On Sunday, January 30th I attended The Travel and Adventure Expo at the Rosemont Convention Center in Chicago, which was exciting but not necessarily geared towards someone without a couple thousand dollars set away for their next vacation. My main motivation is going was to see one of my travel heroes, Rick Steves, as he gave a presentation on relating to his latest book, “Travel as a Political Act”.
As a first impression, Steves’ talk was filled with the kind of fun anecdotes that many have come to expect from his guidebooks and his TV series. A favorite was his interaction with two old Irishmen he met. The exchange went something like this:
Rick: Were you born here?
Irishman: Well, uh, about 5 miles down the road actually.
Rick: Well, have you lived here all your life?
Irishman: No, not yet…
Steves used other amusing or surprising anecdotes about life in foreign countries to impress upon his audience the point of his book; that the best souvenir we can bring home from our travels is a broader world perspective. In fact, I am surprised to admit that his worldviews are far more liberal than I imagined them to be, including his views on legalizing marijuana. But more importantly Steves used the premise of broadening our perspectives to introduce one of his more recent projects, a TV episode and booklet on Iran.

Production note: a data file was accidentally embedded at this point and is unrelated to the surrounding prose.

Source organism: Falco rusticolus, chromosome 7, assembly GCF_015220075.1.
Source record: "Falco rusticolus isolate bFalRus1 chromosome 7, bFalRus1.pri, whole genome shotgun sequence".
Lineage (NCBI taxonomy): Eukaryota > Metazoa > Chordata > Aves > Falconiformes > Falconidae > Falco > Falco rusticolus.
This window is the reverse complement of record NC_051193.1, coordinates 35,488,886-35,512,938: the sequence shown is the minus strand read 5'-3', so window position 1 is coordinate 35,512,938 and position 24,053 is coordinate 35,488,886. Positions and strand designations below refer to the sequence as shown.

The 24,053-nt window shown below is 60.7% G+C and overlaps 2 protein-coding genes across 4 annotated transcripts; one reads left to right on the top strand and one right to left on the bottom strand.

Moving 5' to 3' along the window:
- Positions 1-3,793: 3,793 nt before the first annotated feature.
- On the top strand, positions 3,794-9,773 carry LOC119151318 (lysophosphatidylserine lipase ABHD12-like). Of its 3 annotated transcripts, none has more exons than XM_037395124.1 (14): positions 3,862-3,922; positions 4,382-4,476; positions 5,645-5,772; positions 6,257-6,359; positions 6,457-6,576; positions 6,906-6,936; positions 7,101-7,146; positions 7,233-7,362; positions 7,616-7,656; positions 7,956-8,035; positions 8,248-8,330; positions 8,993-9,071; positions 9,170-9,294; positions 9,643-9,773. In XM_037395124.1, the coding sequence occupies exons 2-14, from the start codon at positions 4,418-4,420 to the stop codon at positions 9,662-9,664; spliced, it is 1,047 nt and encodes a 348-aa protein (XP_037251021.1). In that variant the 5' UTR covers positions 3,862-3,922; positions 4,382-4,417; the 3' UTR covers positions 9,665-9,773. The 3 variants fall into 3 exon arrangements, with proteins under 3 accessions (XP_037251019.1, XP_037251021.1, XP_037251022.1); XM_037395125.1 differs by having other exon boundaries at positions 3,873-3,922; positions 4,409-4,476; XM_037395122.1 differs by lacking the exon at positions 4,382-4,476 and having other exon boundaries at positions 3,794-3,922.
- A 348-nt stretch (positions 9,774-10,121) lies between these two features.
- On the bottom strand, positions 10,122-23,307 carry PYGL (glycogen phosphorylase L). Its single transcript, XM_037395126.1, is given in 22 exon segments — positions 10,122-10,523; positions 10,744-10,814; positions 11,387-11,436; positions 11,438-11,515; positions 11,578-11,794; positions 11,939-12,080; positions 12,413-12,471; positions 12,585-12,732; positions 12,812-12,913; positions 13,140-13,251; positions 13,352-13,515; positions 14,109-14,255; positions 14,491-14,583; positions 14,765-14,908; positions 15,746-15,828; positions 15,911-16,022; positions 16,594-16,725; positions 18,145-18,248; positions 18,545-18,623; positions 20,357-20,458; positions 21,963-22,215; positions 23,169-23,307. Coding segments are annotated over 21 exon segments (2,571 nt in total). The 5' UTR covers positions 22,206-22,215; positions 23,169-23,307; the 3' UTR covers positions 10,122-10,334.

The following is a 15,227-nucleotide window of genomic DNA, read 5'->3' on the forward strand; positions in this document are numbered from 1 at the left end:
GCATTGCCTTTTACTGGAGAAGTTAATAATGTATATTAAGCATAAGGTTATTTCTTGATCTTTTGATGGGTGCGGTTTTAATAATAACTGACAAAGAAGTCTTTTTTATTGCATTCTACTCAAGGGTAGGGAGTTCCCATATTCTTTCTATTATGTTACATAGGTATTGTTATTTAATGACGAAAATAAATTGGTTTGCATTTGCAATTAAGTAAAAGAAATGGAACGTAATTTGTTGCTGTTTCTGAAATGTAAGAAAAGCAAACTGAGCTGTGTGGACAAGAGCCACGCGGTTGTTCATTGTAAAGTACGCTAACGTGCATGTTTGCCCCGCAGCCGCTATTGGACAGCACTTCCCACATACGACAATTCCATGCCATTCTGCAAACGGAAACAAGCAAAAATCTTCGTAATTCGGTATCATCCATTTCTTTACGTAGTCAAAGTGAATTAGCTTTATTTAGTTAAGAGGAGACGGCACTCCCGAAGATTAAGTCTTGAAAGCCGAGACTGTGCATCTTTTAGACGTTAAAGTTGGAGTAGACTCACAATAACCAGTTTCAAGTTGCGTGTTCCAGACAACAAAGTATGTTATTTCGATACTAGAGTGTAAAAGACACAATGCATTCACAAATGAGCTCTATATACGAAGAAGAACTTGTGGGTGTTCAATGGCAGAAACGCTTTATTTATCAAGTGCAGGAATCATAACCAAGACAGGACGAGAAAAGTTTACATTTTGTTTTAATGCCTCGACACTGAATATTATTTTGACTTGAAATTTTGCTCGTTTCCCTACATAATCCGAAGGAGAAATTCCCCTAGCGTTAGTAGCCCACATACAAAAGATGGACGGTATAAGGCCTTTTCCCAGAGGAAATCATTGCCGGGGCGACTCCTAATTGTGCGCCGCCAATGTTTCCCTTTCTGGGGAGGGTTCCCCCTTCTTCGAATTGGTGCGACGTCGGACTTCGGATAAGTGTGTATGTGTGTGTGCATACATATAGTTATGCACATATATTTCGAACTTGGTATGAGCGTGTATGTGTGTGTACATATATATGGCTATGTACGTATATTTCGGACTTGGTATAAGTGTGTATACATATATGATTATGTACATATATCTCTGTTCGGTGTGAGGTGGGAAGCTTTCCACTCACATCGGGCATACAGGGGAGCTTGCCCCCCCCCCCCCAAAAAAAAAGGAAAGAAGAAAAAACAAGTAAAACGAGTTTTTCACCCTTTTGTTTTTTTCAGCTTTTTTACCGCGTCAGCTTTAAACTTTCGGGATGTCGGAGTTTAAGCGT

In typically candid fashion Steves stated he thought it was important to know more about people we are going to bomb, so that we feel bad when they die. Well, yes, I suppose so Rick. I probably would not have said it that way, but his intention was to humanize a people and a nation that the media has largely demonized, and that remains dangerously mysterious to the average American. And yet to do it through the same lens as every other Rick Steves TV series and guidebook, through art, culture, history and just simply talking with people.
After I returned home I watched the Iran video online, and read through the free booklet he had handed out after his presentation. It felt like an eye-opening experience, even though I’ve done my own reading on the country and had an Iranian friend in college. I suppose whenever a foreign country seems a lot more like home than you expected it to be, it’s striking. And then with my new revelation I turned to tell my mother what I’d learned and she promptly told me she hoped I’d never go to such a backward place. Waa waa.
Some other photos from the Expo: